Two-and-a-half weeks into the Missouri Legislature’s session, a controversial K-12 public education package could come up for Senate debate soon. The Missouri Senate Education and Workforce Development Committee has voted in favor of the plan.
Three bills were combined into one – Senate Bills 4, 42, and 89. The provisions about transgender athletes were left out of the package.
The legislation deals with accessibility rights of parents on the education records of their child, including the ability to fully review the curricula, books, and other educational materials used by the school attended by their child; the ability to access information on teachers, guest lecturers, and outside presenters who engage with students at the school.
Under the plan, the state could withhold up to 50% of state aid from a district who does not follow the rules.
While there’s no set list of “standards” for parents’ rights, the Missouri Department of Elementary and Secondary Education (DESE) has provided the current list of rights parents have. Some are established in statute, while others are standard/common in district policies.
• Right to inspect/review/amend student records as permitted under the Family Educational Rights Act (FERPA)
• Appeal rights for long-term suspensions/expulsion
• Parent notification of use of seclusion/restraint
• Consent for psychological testing
• Parent notification and consent for certain student surveys
• Exemptions in certain cases from immunization requirements
• Right to challenge instructional materials/internet-based resources
• Rights afforded under the Missouri Student Religious Liberties Act (Section 160.2500, RSMo)
• Right of foster children to continue in their school of origin unless it is not in their best interest
There’s also a Special Education Parents of Bill of Rights located on DESE’s website.
The legislation further includes provisions that would restrict the teaching of the 1619 Project, Critical Race Theory or similar instruction. The body of work, largely taught in higher education, says racism and inequity are embedded in institutions and legal systems.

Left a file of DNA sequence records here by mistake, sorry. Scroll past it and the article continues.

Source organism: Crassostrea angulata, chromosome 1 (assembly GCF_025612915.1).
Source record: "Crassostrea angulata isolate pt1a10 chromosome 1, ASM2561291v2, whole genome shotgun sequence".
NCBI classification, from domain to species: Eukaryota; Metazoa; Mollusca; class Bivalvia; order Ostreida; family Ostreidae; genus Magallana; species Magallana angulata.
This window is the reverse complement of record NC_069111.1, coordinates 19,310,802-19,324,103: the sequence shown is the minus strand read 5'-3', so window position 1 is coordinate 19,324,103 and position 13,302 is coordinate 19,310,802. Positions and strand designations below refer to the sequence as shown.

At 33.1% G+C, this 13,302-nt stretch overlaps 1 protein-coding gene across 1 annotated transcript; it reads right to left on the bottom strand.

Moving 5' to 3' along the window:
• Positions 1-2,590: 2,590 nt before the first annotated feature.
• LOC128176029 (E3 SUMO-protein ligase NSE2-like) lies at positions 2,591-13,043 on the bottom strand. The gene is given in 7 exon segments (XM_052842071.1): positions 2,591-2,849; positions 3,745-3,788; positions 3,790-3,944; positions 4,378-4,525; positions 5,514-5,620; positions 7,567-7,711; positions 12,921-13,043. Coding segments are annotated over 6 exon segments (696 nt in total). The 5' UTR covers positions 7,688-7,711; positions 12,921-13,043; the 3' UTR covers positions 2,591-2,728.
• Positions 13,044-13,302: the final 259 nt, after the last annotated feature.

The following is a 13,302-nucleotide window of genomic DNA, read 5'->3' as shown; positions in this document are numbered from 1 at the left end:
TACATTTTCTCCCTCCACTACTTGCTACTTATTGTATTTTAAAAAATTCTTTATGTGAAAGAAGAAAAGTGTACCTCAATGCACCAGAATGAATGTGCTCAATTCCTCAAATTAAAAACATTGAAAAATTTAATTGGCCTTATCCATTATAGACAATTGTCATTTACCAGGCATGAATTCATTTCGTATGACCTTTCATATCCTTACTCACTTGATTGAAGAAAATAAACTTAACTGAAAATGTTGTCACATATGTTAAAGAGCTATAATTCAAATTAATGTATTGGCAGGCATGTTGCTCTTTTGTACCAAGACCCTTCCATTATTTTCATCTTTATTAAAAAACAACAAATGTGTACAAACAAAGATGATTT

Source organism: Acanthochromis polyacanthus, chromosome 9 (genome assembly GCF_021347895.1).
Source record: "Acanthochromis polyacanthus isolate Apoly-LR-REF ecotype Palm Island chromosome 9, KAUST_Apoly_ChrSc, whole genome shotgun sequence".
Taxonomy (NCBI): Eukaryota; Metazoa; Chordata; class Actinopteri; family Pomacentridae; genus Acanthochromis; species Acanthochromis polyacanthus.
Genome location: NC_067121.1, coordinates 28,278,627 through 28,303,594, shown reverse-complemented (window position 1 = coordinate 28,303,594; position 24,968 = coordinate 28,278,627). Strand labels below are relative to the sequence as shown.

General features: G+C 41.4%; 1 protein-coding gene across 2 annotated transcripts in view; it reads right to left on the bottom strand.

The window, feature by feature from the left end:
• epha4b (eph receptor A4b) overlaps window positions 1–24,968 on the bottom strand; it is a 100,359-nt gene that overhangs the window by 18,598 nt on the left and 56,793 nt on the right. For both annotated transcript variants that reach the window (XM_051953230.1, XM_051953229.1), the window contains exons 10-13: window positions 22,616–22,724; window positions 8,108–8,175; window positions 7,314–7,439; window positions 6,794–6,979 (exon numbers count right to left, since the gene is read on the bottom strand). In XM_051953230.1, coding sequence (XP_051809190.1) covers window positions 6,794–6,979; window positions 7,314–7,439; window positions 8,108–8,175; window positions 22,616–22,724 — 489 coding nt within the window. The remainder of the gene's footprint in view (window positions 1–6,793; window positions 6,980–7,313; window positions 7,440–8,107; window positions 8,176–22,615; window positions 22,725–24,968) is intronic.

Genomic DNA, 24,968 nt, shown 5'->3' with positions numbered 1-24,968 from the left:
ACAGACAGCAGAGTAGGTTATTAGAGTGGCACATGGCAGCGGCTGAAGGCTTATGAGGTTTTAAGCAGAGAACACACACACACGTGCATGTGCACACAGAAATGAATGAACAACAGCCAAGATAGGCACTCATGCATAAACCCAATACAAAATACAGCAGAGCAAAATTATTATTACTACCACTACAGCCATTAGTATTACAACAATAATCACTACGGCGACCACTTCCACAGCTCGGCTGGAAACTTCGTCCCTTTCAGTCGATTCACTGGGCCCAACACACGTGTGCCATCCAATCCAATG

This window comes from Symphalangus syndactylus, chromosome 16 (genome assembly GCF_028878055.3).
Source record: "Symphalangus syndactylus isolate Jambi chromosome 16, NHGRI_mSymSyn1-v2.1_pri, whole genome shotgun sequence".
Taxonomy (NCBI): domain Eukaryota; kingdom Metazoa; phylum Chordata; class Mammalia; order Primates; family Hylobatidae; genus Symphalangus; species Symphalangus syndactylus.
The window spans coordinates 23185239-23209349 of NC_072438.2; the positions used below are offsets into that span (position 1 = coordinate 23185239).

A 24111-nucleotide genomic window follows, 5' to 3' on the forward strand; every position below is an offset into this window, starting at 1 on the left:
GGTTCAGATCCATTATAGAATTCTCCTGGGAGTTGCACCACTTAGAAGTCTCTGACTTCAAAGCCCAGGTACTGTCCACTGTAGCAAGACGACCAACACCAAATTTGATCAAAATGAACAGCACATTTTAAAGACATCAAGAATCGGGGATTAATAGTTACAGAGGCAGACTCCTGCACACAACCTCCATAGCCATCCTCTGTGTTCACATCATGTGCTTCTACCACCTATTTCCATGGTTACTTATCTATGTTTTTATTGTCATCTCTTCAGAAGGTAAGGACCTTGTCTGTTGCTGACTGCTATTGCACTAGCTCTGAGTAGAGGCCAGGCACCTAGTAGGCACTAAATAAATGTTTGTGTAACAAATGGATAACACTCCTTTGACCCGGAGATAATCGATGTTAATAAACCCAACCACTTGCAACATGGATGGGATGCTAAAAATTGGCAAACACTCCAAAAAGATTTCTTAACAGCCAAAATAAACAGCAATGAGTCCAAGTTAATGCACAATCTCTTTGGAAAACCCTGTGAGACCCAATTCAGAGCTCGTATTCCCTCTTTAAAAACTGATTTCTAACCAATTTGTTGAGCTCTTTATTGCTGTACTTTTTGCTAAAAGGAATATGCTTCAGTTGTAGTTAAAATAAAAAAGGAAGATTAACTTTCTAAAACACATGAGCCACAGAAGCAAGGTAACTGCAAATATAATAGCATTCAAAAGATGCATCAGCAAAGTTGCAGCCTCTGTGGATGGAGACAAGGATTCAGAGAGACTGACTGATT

Other provisions would require the state to create a training program for educators to teach principles of American civics and patriotism.
James Harris, a lobbyist for Florida-based political nonprofit called Opportunity Solution Project, supports the plan.
“My children go to our parish school,” he said. “I think they spent maybe one day on the Civil War, kind of barely got to the Civil War, or I mean World War Two. I’m like buying books and kind of extra things to kind of explain more of those things, too. I think we need more of a discussion.”
Sen. Lauren Arthur, D-Kansas City, fired back.
“This bill, I’m sorry to say, limits what we can discuss, what teachers can discuss,” she said.
Luz Maria Henriquez, of the American Civil Liberties Union of Missouri, opposes the legislation.
“This is a censorship bill, in violation of the First and 14th Amendments of the United States Constitution,” said Henriquez. “SB 42 seeks to ban speech that can help counteract racism and discrimination including bans on students and teachers talking about race and the notions of equality.”
Sen. Andrew Koenig, R-Manchester, is the sponsor of the bill.
“The type of behavior that they’re trying to prohibit from being teached is blaming an entire race for some action in the past,” he said.
The Missouri Senate could debate the bills at any time.
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